At our hospital, we place a pain patch on your cat the day before the surgery. We use a gas anesthetic for the general, IV fluids to maintain blood pressure and avoid dehydration, inject a combination of local anesthetics to eliminate the immediate post-operative pain, and bandage the paws for 24 hours to control bleeding. The following day, the bandages are removed, the IV catheter is taken out, and your cat is discharged in the afternoon. It may be coincidental, but since the advent of pain patches, cats seem to be in a much better mood when they see us at their next visit.

Post operative home care involves preventing your cat from jumping onto high places (the jump down is a bummer for a couple of weeks), maybe some oral antibiotics, using paper-type litter, and removing the pain patch in three to four days.

Because declawed cats have lost their best line of defense, keeping them indoors for the rest of their lives is critical for letting them have a long rest-of-their-lives. Actually, this is good advice for all cats since cats that go outdoors live on average half as long as those that live indoors only.


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Summer, Kids and Biting Dogs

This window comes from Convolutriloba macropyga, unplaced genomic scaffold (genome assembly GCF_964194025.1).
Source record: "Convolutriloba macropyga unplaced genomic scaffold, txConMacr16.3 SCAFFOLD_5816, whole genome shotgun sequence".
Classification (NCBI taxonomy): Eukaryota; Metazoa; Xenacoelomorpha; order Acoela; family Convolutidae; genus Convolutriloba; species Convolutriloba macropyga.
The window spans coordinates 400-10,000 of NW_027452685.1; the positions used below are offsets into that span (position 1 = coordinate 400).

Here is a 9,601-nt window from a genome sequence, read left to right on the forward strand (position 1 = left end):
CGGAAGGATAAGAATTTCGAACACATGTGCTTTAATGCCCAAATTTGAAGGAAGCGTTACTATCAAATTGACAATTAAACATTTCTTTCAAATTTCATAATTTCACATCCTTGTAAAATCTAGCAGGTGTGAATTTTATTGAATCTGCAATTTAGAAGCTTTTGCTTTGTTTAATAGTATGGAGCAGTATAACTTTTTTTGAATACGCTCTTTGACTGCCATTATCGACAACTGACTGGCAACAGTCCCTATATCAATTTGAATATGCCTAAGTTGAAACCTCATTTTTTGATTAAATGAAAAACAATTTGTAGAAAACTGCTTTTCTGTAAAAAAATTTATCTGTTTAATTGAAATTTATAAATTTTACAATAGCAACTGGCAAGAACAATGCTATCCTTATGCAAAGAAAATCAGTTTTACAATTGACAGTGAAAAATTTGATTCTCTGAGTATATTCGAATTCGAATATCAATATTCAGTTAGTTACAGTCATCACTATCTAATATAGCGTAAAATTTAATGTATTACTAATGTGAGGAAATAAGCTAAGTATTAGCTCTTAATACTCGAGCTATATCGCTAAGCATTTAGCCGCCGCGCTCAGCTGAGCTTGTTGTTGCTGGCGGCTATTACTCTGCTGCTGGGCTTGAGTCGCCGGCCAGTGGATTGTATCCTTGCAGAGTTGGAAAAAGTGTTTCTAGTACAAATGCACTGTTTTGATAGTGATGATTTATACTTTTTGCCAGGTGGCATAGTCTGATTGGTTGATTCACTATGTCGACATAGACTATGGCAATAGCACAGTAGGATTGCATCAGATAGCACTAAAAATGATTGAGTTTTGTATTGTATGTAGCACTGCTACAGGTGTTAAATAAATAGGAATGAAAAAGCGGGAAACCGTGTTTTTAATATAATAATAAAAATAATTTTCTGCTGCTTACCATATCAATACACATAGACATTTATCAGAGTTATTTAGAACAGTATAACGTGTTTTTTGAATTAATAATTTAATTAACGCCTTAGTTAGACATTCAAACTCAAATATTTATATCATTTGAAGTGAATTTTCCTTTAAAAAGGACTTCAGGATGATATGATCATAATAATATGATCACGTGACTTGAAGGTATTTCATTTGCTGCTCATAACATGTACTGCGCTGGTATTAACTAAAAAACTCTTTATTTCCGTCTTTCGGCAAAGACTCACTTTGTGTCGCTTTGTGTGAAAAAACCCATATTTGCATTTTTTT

National Dog Bite Prevention Week – the third week in May – was established to remind us of a common threat to the health and safety of all us, especially our children. According to the CDC, of the 4.7 million Americans that are bitten by dogs each year, 800,000 seek medical attention, 386,000 require treatment in an emergency department and about a dozen die.

About one half of those bitten are children. The injury rate is highest for children between 5 and 9 years old. For children four years and younger, almost two thirds of the injuries are to the head and neck.

In my 30 plus years as a veterinarian, I can’t begin to count the number of dogs that have been presented to me because they bit a child. Most of these dogs belong to the family of the victim or to a close neighbor. Almost all of these bites could have been prevented.

The CDC ( offers some good tips and rules to help prevent dog bites. The first safety tip they mention is, “Do not approach an unfamiliar dog.” is excellent advice. Since our children will have to be in the presence of dogs from time to time and many dog bites come from dogs that we thought were safe, it’s extremely important to teach our children how to correctly approach any and all dogs.

Below are listed some recommendations that I have for greeting all dogs, even those that we know and consider harmless. The greeting ritual outlined by these suggestions helps reassure the dog that we are not a threat or afraid and helps create a positive social bond between the person and the dog. This lessens the chance, but does not guarantee, that a bite may occur.